D. Total Facet Replacement Using the Cephalad and Caudal Prostheses

FIG. 6 shows a normal natural human vertebral facet joint 32, e.g., L4-L5. In some cases of disease or trauma, it may be desirable to remove the superior and inferior facets of the natural facet joint 32 and replace them respectively with the caudal prostheses 38 and the cephalad prosthesis 36.

FIGS. 6 and 7 show the exposed spinous process 22, lamina 20, and facet joint 32 of the L4-L5 joint. In this embodiment, a portion of the inferior lamina 20 and the inferior facet of the natural facet joint 32 (e.g., the articulated inferior processes 28 and its supporting bone of the vertebral body 14 above the facet joint 32) are removed. The lamina 20 is cut for a wide decompressive laminectomy along a decompressive superior-to-inferior resection line on both sides of the vertebral body 14. The removed natural anatomy is replaced with the cephalad prosthesis 36. The superior facet of the natural facet joint 32 (e.g., the articulated superior process 26 and its supporting bone of the targeted vertebral body 14) is also removed. Desirably, the mamillary process, the accessory process, a portion of the transverse process, and a portion of the pedicle is removed by being rongeured or reamed. The removed natural anatomy is replaced with the caudal prosthesis 38. The cephalad prosthesis 36, as described above, can be installed over the lamina 20, either before or after placement of the caudal prosthesis 38.

As best shown in reference to FIG. 7, the embodiment of a surgical procedure exposes the spinous process 22, lamina 20, and facet joints 32 at a desired level of the spine 10 using any method common to those of skill in the medical arts.

A portion of the spinous process 22 of the superior vertebra 12 is desirably removed, as depicted by phantom lines in FIG. 7, using any means common in the field. The inferior facet of the facet joint 32 is cut at or near a selected resection line. Most of the lamina 20 is desirably preserved, as is the facet joint capsule, which may be opened and folded back. The facet joint capsule may be cut perpendicular to its direction. The natural inferior facet of the facet joint 32 may then be retracted from the superior facet. Once the inferior and superior facets of the facet joint are separated, the cut inferior bone, e.g., the inferior articular process 28 and its supporting bone, of the upper half of the joint (e.g., the cut inferior portion of the L4 vertebra in the L4-L5 joint) may be removed, as also depicted by phantom lines in FIG. 7. Alternatively, it may be possible to remove the cut inferior bone while simultaneously separating the facet joint 32.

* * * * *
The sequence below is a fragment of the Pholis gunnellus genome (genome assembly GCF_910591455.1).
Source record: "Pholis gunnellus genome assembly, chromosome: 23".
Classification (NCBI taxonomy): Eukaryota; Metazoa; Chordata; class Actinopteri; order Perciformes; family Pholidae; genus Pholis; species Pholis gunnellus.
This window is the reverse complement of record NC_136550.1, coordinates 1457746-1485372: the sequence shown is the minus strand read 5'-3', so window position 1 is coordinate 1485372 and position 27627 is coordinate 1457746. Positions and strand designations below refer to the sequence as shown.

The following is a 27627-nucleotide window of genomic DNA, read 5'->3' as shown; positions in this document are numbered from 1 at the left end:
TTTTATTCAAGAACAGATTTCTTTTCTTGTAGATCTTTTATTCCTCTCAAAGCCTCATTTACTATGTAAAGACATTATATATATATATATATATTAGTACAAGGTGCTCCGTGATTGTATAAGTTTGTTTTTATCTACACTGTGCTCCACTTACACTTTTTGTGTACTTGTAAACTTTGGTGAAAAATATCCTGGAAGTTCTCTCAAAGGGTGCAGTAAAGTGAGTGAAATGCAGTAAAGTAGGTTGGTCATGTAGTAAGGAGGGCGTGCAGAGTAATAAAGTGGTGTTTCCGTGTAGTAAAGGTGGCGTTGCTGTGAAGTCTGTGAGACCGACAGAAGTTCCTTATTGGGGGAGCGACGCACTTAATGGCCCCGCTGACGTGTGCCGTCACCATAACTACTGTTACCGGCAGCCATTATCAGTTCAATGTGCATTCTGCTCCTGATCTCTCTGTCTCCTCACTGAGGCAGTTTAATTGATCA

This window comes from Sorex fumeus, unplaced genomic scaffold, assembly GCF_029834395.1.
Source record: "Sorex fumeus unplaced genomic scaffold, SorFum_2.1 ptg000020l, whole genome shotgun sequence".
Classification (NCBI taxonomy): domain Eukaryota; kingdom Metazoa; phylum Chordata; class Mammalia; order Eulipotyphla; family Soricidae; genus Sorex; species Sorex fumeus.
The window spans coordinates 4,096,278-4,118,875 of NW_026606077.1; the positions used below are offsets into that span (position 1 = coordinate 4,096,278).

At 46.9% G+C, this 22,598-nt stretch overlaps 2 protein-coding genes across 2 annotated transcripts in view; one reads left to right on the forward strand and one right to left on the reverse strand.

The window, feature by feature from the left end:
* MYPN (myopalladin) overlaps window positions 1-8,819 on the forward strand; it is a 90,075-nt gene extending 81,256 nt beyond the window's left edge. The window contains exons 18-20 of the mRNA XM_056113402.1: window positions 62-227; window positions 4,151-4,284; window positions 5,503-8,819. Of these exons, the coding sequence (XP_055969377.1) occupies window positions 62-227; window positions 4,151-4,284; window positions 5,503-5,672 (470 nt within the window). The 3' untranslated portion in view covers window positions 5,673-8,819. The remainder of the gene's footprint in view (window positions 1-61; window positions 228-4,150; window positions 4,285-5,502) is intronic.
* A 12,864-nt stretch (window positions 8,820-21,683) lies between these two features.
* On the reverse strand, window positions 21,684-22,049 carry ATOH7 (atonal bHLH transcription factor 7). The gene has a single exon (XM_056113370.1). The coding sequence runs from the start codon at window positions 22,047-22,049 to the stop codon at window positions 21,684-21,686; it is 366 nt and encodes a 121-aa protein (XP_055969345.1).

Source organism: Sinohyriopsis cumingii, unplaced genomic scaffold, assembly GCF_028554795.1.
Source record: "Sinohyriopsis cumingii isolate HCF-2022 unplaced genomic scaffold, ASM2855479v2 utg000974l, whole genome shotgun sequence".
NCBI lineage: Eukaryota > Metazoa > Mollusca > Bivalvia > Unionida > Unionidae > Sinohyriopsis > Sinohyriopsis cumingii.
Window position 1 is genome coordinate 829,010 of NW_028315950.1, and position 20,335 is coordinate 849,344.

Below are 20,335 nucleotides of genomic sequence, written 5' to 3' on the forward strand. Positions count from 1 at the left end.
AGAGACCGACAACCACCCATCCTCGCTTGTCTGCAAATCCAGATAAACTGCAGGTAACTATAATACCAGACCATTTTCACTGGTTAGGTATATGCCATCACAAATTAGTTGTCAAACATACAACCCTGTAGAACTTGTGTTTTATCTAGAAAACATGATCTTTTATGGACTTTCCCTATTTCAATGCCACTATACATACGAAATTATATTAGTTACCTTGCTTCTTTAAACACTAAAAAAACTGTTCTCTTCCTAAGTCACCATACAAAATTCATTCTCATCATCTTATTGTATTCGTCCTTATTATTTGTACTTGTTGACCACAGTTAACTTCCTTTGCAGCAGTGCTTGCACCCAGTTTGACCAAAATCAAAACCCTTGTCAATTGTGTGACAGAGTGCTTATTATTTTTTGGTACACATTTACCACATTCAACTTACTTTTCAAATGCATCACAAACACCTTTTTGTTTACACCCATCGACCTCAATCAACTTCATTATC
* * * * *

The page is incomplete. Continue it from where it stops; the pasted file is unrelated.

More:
Prominent bone of the superior facet of the natural facet joint 32, e.g., the superior articular process 26 and its supporting bone, may be also removed, as also depicted by phantom lines in FIG. 7, using any means common in the field. The superior facet of the natural facet joint 32 may also be trimmed to decompress the adjacent nerve root. A reamer or any other instrument that is useful for grinding or scraping bone, may be used to ream the superior facet of the facet joint 32 into the pedicle 16, to reach the geometry shown in FIG. 8, which is desirably suitable for receiving the caudal prosthesis 38.

With reference to FIG. 8, a cephalad support 46 is mounted on each of the cephalad fixation elements 44 and the fixation elements 44 are then placed in a desired position on the pedicles 16 (with one fixation element 44 on each of the right and left pedicles 16) and screwed securely into the superior vertebral body 14.

As FIG. 9 illustrates, the cephalad arms 48 are then placed medial to the left and right supports 46. The brace 50 is then passed through the openings 54 and 56 of the supports 46 and arms 48.